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Manufacturing: It’s All About Coronavirus

Manufacturing in the U.S. was contracting for the latter half of 2019 and bounced back last month. February is the second month in a row that U.S. manufacturing expanded based on the ISM Manufacturing Purchasing Managers Index (PMI). The current PMI is over 50 at a value of 50.1 in February 2020. A value over 50 indicates expansion. Notably, the PMI value was over 60 until Fall of 2018, when it dropped precipitously. The current two months of readings are a positive sign that the manufacturing in the U.S. is recovering after a weak 2019. But February brought a new challenge for manufacturers, which is the effect of coronavirus on the manufacturing supply chain and demand.

Most Manufacturing Industries Are Growing Now, But Before The Coronavirus

Recent ISM reports have indicated that the slowdown in U.S. manufacturing has been broad and across various manufacturing industries. But in January 2020, some industries have rebounded. This rebound continued into February, and now 14 out of the 18 industries reported growth. Listed in order, these are Wood Products; Furniture & Related Products; Plastics & Rubber Products; Printing & Related Support Activities; Paper Products; Textile Mills; Primary Metals; Food, Beverage & Tobacco Products; Computer & Electronic Products; Miscellaneous Manufacturing; Electrical Equipment, Appliances & Components; Fabricated Metal Products; Machinery; and Chemical Products.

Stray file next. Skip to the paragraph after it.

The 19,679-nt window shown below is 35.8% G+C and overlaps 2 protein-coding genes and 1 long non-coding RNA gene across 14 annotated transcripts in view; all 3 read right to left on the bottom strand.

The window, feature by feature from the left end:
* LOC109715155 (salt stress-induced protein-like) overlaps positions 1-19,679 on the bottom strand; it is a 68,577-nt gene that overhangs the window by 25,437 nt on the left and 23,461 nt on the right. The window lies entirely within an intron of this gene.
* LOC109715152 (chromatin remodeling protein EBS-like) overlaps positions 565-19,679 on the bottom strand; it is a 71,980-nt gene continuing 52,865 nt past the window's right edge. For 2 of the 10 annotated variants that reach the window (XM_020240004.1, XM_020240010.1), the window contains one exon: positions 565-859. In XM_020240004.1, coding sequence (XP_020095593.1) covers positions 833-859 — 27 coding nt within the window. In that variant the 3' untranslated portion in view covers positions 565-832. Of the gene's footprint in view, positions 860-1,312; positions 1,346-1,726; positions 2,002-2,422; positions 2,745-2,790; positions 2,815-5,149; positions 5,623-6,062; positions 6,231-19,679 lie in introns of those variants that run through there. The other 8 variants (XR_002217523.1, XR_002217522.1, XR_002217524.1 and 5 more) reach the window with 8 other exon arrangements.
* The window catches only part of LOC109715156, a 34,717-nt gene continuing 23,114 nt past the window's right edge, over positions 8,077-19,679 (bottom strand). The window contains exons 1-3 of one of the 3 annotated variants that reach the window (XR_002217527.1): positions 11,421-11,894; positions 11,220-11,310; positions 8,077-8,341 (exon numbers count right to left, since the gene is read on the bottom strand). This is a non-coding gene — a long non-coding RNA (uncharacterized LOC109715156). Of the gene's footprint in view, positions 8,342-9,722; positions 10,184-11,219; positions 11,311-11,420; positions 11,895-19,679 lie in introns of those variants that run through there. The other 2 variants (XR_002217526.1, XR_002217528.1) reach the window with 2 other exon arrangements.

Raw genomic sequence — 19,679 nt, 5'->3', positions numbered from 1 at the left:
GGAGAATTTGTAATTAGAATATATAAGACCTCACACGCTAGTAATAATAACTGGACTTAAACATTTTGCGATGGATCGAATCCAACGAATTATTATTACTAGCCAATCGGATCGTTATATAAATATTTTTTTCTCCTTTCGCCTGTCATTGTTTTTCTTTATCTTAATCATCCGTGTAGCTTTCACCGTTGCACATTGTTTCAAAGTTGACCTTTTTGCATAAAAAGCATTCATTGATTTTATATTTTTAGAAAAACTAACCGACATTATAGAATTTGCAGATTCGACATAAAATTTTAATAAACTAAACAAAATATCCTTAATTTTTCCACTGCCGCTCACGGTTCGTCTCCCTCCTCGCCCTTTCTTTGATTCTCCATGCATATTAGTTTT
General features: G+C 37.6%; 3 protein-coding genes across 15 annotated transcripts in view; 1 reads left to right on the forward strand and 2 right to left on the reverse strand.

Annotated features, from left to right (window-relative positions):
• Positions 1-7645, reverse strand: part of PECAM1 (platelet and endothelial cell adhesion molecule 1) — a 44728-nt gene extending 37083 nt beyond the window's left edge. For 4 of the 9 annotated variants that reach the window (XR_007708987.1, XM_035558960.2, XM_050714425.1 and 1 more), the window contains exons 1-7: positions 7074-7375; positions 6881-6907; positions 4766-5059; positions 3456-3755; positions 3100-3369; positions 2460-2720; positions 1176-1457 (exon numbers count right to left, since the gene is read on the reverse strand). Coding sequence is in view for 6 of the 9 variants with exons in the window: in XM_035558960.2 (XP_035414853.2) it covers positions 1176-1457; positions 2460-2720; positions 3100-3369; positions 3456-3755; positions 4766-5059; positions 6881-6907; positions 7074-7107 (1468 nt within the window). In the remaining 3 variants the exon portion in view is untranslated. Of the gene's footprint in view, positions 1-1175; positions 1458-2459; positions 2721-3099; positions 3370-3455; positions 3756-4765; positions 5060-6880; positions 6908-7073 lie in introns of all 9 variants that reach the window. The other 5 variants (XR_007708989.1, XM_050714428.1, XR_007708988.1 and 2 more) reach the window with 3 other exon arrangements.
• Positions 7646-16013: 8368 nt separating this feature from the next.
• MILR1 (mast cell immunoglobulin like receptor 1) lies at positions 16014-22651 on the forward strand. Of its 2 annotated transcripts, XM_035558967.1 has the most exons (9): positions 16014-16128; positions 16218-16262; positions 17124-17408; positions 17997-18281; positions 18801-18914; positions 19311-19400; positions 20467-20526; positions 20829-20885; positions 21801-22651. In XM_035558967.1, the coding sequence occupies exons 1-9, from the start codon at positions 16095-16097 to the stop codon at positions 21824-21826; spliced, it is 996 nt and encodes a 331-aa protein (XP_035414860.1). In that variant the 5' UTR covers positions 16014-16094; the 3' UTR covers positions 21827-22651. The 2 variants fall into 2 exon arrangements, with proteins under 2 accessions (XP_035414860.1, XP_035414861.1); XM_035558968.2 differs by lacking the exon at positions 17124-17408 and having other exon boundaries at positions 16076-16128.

Only three industries were contracting in February. Listed in order, these are Petroleum & Coal Products; Transportation Equipment; and Nonmetallic Mineral Products. This is not surprising, as energy, mining, and trucking continue to be in the doldrums.

As one can see from the chart below, the sub-indices for the PMI look much better than the end of 2019 for the second straight month. But with that said, there was weakening in February compared to January. In particular, employment and inventories continue to exhibit weakness. Seemingly, the euphoria from the so-called “Phase I” trade deal between the U.S. and China was transitory. The large decline in imports in February was surprising, and possibly points to the effect of the coronavirus on manufacturing and halt of Boeing 737 Max (BA) production…

Please read the complete article at my profile on Seeking Alpha. To read more about manufacturing and the coronavirus.

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Prakash Kolli is the founder of the Dividend Power site. He is a self-taught investor, analyst, and writer on dividend growth stocks and financial independence. His writings can be found on Seeking Alpha, InvestorPlace, Business Insider, Nasdaq, TalkMarkets, ValueWalk, The Money Show, Forbes, Yahoo Finance, and leading financial sites. In addition, he is part of the Portfolio Insight and Sure Dividend teams. He was recently in the top 1.0% and 100 (73 out of over 13,450) financial bloggers, as tracked by TipRanks (an independent analyst tracking site) for his articles on Seeking Alpha.

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